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View Diary: Stop Blaming Newtown Tragedy On Mental Illness (301 comments)

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  •  Screening in vulnerable populations (2+ / 0-)
    Recommended by:
    Oldestsonofasailor, Brit

    is one answer which NAMI has proposed.

    Destigmatizing mental illness all around is another.

    Providing resources for society to have on hand if someone they know is psychotic which doesn't involve the prison system or the police.

    Of course psychosis is resistant to treatment. Compliance is one issue. Side effects another. Diagnosis another. And then just a lack of response. I have seen this firsthand. It's less likely to be treatable if a casual approach is taken to treating it.

    I don't have a strong opinion of the UK's mental health (and other medical) services much more than I do the US's. I find both lacking, each in different ways.

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    by mahakali overdrive on Wed Dec 19, 2012 at 11:35:09 AM PST

    [ Parent ]

    •  But what do you do (0+ / 0-)

      with the results of the screen?

      And yes, compliance is one issue, side effects another, and diagnosis another.  But even someone takes their medication, and finds the side effects tolerable, and the diagnosis is such that the treatment does in fact reduce the symptoms, many patients continue to experience symptoms, including those that are reduced by the medication, and others that simply are not touched by it.

      In other words, we do not have good treatments yet for serious mental illness, even when what we do have is taken and tolerated.  That's only partly the fault of mental health services - it's also simply a reflection of the state of psychiatric neuroscience.

      I hope we are making progress, but there's a long way to go.

       

      •  The earlier the treatment, the less likely (1+ / 0-)
        Recommended by:
        Febble

        complications ensue.

        excerpt

        Research into the early course of schizophrenia has identified a prepsychotic prodromal stage (mean duration: 4.8 years) and a psychotic prephase (mean duration: 1.3 years). Comparisons of individually matched samples have demonstrated prodromal symptoms common to schizophrenia and moderate to severe depression. It is not until positive symptoms emerge that psychosis and mood disorders become distinguishable from each other. In both disorders the prodromal stage early produces functional impairment and related social consequences. Hence, early intervention is of great public health relevance. This intervention is targeted at manifest symptoms and not at the underlying, still unknown disease process. Cognitive-behavioural therapy at the prepsychotic prodromal stage seems to favourably influence the short-term illness course. In the psychotic prephase, a combination with low-dose antipsychotics seems to have some efficacy. The aim of early recognition by the instruments discussed in this paper is to permit the identification of the largest possible proportion of at-risk persons as early as possible and their referral to appropriate treatment.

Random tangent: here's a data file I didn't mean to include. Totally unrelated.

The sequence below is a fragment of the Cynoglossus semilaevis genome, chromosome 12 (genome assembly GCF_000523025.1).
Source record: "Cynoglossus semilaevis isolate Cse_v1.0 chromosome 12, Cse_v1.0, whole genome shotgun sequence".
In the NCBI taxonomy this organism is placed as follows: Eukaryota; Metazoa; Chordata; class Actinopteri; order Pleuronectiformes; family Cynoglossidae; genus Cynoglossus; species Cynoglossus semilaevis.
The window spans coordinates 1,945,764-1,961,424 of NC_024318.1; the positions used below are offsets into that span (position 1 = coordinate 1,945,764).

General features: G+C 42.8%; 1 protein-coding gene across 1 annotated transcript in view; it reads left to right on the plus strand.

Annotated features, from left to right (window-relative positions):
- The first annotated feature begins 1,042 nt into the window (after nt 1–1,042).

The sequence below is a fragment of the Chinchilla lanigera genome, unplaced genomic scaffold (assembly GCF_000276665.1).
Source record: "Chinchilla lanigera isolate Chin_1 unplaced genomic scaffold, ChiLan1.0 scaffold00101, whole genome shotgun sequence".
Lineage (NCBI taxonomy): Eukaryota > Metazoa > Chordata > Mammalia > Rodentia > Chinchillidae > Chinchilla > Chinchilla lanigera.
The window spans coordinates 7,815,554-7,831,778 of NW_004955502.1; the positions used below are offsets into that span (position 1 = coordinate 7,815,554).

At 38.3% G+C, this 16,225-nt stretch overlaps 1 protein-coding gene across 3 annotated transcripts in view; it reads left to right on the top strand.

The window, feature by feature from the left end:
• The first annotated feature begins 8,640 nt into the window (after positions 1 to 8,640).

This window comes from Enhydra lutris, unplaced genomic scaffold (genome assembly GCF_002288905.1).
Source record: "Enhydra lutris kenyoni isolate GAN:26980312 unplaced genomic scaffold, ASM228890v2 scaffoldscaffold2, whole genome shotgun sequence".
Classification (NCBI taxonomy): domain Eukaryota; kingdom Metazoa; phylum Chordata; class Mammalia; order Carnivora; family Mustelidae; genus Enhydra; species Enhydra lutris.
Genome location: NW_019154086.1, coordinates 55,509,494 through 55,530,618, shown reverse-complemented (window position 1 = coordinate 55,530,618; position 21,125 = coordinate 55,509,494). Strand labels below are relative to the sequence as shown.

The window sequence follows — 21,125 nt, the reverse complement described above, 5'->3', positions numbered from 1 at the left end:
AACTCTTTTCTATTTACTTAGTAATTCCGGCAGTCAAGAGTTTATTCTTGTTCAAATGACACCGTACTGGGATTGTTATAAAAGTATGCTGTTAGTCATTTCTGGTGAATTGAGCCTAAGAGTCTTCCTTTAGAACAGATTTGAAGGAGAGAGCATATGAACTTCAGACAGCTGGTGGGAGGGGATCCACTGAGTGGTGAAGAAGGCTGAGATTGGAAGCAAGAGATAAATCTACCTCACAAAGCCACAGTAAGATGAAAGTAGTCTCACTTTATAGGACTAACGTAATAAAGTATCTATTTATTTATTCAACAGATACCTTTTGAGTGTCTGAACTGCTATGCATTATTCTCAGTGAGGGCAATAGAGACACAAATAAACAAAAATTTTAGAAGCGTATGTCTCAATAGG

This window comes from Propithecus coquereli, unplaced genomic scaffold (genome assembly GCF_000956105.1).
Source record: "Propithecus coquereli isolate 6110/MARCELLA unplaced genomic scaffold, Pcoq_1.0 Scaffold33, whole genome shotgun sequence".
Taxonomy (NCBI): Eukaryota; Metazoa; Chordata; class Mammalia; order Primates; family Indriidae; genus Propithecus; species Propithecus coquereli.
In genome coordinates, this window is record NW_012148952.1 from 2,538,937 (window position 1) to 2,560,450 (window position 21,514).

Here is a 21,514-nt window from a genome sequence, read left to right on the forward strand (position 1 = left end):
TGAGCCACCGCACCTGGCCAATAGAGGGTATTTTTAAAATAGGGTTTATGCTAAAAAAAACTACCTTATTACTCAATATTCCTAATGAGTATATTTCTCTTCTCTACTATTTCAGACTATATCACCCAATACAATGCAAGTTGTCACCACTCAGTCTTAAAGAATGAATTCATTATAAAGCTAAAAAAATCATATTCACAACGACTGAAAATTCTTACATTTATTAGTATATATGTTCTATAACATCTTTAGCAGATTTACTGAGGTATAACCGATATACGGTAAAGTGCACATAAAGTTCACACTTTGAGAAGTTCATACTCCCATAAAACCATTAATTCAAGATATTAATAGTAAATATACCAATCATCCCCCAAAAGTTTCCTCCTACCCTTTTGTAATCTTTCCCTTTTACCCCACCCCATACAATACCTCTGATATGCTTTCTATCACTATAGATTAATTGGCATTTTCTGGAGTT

cont...

        NAMI, the National Alliance for the Mentally Ill (a patient advocacy group), advocates early screening for mental health issues as well:

        They feel it could help destigmatize mental illness and lead to better outcomes for patients and society.

        excerpt

        Liz Downey is the Executive Director of the National Alliance on Mental Health, or NAMI, a grassroots effort by families to offer services. She says the stigma associated with the disease is the biggest hurdle to overcome.

        "That's why we don't have the money, it's the stigma. Until you are personally affected by it, you're not going to see a big change," says Downey.

        ...She proposes children receive mental assessments every year at school just as they get physicals.

        "We don't want schools diagnosing, but we want to make sure we're covering all the bases," says Downey.

        -cut-

        "We don't have it today because of the funding," says Downey.

        Returning to schizophrenia (which is only one of several disorders which can cause problems with psychosis, of course; others could be organic as well)...

        excerpt

        It was reported by Yale University today that there is more evidence that "Detecting and treating schizophrenia rapidly, following the onset of a first psychotic episode, improves the patients' response to treatment, according to a study by a Yale researcher.

        -cut-

        "It looks like the longer the period of time before treatment, the worse off the patients are not only when they come into treatment, but how they respond to treatment," McGlashan said.

        -cut-

        "All factors being equal, early detection efforts will bring people into treatment at lower symptom levels," McGlashan said. "Patients who began treatment earlier tended to be younger, less symptomatic, and more responsive to treatment."

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        by mahakali overdrive on Wed Dec 19, 2012 at 02:31:53 PM PST

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        •  Yes indeed (1+ / 0-)
          Recommended by:
          mahakali overdrive

          but none of that means we have it licked, unfortunately, even if early detection screens were optimal.

          Effect sizes for interventions, even early, remain depressingly small, apart from control of positive symptoms (hallucinations and delusions) by antipsychotic medication, which can be substantial, but even so is rarely complete.

          But I agree that early detection is important.

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